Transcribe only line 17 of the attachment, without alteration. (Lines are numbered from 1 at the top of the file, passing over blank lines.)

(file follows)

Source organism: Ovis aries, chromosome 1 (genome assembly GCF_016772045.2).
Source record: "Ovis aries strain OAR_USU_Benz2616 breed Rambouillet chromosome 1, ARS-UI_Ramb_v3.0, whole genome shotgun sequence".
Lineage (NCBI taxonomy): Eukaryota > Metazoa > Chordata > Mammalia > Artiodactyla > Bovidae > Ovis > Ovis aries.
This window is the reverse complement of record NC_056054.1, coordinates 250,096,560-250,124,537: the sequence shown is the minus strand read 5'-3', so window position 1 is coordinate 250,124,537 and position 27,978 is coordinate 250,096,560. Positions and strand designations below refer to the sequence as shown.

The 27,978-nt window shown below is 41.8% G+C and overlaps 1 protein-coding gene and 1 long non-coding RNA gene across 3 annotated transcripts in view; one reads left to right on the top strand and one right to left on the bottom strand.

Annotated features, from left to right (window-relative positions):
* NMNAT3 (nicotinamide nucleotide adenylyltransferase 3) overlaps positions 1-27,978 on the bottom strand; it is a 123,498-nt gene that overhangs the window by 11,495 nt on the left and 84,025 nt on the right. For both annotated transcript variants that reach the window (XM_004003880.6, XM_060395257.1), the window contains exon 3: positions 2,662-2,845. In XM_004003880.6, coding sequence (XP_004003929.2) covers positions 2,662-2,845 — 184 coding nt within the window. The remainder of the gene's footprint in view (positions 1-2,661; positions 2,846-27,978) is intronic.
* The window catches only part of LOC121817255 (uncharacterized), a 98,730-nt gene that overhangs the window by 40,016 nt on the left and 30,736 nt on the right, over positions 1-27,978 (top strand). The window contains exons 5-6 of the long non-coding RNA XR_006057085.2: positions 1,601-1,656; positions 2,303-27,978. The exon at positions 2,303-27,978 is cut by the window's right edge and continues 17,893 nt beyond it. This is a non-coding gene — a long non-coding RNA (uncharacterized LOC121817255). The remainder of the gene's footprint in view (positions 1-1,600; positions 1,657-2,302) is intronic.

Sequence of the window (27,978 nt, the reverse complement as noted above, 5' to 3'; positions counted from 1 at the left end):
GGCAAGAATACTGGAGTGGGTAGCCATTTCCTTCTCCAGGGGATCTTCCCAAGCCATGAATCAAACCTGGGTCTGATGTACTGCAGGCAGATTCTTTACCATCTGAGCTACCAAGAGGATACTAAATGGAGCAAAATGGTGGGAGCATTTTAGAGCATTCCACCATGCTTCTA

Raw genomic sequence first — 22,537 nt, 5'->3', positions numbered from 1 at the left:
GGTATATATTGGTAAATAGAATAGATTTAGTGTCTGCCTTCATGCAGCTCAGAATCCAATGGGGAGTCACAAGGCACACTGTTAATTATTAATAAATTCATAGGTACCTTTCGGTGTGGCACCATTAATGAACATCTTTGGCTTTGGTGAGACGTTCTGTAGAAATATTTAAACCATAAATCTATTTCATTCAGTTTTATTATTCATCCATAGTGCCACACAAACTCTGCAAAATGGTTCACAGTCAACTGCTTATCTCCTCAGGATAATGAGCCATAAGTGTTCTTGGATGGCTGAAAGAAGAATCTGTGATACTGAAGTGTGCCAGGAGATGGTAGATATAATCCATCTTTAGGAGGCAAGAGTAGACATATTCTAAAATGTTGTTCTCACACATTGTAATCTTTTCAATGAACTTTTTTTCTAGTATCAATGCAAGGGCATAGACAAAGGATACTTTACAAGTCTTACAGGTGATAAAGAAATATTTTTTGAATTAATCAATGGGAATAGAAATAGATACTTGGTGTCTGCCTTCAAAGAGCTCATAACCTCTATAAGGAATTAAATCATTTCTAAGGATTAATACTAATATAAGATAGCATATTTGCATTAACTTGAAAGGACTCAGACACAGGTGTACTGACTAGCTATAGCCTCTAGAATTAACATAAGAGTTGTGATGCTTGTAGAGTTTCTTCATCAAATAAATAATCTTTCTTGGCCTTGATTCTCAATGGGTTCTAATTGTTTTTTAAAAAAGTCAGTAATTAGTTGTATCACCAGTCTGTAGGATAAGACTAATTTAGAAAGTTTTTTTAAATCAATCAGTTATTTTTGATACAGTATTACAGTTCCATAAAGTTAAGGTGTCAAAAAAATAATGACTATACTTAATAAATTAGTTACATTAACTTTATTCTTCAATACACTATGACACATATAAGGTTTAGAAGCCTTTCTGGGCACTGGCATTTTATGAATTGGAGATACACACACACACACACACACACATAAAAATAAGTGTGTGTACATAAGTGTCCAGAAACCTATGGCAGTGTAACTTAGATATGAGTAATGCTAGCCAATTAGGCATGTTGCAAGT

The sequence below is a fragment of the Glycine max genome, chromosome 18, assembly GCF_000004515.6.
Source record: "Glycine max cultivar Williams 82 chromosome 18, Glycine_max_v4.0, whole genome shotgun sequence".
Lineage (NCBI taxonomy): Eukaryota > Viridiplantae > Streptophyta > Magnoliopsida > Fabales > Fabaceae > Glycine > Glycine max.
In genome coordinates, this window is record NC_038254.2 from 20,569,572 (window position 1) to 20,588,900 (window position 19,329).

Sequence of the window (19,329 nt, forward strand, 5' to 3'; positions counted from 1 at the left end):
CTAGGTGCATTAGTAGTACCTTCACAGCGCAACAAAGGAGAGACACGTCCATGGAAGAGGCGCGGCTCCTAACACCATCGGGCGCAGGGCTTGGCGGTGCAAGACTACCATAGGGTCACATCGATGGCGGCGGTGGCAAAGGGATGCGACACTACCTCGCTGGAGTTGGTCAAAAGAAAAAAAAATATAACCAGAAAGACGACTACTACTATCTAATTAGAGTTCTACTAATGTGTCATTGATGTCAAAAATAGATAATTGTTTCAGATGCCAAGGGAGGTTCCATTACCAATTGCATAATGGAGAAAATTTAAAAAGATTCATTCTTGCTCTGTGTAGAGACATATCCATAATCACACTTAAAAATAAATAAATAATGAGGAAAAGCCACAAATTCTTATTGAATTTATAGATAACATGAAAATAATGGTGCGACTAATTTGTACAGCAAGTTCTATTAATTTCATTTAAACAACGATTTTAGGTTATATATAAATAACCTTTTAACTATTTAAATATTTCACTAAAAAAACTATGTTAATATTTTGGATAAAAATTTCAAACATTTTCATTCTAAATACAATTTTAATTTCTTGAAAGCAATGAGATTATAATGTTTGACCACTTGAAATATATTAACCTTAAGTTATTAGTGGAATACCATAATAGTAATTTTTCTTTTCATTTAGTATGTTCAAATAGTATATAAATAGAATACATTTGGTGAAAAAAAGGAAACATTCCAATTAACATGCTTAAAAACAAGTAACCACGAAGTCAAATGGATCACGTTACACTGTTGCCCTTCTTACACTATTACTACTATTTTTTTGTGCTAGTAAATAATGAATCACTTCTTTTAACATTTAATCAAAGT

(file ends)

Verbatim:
Sequence of the window (19,329 nt, forward strand, 5' to 3'; positions counted from 1 at the left end):